Each prior art station has a cylinder designed to receive an etched image. The cylinder picks up ink from an ink pan. The ink is metered by a single doctor blade that runs the length of the cylinder whereby the ink fills into the etched image and is scraped off the portion of the cylinder which does not include the etched image, causing the excess ink to fall back into the pan for future reapplication to the cylinder. When the substrate, e.g., paper, and cylinder come in contact, urged by an impression roller adjacent the gravure print cylinder, the ink falls or is drawn out of the etched area and is transferred onto the substrate.

A typical gravure printing press may have four stations. Each of three of the stations has a cylinder for printing one of the subtractive primary colors, namely, magenta, cyan and yellow. The fourth station prints black to control shading.

Most colors can be formed by overprinting a combination inks of the foregoing respective colors. However, specialty printing sometimes requires a special color, e.g. a particular red, which cannot be readily formed by the conventional four colors of inks found in a gravure printing press.

It is not economically feasible to retrofit gravure printing presses with additional print stations after they have been built and delivered for use when it is desired to increase the number of inks or coatings to be applied by the printing press. To increase the printing capacity of these presses by adding print stations can cost from several hundred thousand dollars to millions of dollars per station, depending upon the width of the press. This high cost deters printing companies from increasing the number of stations available for printing different colors or, otherwise, applying different coatings with their gravure printing presses

Some press configurations will not allow for additional printing stations at any cost, short of the cost of building a new printing press. In such cases, a new press is required to print more colors or coatings.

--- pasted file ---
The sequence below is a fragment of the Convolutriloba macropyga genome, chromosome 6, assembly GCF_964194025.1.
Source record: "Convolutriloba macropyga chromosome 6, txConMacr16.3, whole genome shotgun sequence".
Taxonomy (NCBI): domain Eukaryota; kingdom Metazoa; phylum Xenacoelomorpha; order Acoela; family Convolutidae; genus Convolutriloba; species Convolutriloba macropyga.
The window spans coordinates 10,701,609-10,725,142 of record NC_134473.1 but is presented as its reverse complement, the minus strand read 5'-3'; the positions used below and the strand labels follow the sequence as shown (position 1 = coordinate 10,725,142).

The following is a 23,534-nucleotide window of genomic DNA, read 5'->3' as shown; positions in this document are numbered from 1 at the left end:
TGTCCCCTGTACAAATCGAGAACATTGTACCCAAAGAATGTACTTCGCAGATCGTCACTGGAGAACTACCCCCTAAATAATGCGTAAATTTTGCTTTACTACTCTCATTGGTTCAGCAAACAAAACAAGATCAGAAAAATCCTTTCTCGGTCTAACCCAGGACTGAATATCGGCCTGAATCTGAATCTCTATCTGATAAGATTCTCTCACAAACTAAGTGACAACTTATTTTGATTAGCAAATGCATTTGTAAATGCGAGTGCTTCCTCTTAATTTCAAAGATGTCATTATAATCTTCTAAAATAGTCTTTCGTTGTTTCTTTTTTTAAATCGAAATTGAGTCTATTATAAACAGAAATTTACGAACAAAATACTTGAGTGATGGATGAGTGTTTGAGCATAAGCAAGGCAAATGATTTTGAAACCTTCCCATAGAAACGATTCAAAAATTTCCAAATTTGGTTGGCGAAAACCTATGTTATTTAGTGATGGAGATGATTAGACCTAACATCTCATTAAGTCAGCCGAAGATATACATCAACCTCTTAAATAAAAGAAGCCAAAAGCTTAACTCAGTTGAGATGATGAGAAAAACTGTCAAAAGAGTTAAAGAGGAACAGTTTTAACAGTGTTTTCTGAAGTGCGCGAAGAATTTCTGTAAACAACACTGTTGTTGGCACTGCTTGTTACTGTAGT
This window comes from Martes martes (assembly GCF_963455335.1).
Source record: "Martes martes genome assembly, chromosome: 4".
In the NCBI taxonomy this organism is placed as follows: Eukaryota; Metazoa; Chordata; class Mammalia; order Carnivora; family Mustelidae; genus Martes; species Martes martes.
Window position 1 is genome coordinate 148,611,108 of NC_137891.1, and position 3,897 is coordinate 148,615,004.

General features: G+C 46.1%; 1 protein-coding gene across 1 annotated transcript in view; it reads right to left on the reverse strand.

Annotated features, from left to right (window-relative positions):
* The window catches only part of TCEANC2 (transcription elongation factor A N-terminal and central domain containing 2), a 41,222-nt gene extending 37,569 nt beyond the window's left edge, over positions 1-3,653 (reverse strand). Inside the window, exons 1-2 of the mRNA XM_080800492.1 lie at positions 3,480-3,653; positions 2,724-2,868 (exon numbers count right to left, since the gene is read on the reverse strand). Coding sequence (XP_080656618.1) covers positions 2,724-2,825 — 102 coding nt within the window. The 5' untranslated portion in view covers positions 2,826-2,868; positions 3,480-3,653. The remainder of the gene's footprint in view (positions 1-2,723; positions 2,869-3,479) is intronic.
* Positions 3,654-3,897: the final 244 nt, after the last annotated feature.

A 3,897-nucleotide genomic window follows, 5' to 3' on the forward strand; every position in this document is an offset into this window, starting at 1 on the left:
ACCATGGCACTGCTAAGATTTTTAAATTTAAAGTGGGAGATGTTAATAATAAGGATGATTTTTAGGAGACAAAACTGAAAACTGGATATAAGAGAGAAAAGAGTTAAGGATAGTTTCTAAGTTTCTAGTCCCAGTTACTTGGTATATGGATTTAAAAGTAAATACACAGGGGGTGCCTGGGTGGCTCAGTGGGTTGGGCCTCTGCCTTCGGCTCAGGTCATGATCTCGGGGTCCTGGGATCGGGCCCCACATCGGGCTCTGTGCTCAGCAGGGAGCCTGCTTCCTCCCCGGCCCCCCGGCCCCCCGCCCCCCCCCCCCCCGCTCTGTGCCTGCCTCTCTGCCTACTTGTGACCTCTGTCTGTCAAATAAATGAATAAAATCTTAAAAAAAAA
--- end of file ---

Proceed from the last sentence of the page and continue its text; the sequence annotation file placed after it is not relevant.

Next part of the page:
SUMMARY OF THE INVENTION

The present invention overcomes the aforementioned limitations of prior art gravure printing presses by providing a segmented gravure print cylinder that can readily replace a conventional cylinder present on a prior art gravure printing press. The segmented print cylinder has two or more axially spaced segments mounted on a common shaft and is dimensionally compatible with the prior art press to be modified, i.e. has the same specifications as to overall shaft length, diameter, required journals and bearings, in order to allow the segmented cylinder to slide into an existing press housing that locks the shaft into position.

The segmented cylinder is actually a number of separate cylinders mounted on a common shaft for rotation in unison. Each segment has its own outer sleeve with engraved etching and a respective doctor blade to meter the ink, i.e., remove excess ink from the outer sleeve of the segment. A two cylinder design on a shaft can print 2 colors or apply two coatings, or apply one color and one coating. A 3 cylinder design on a shaft can apply any combination of three colors and/or coatings. An n cylinder design on a shaft can apply any combination of n colors and/or coatings where n is any integer.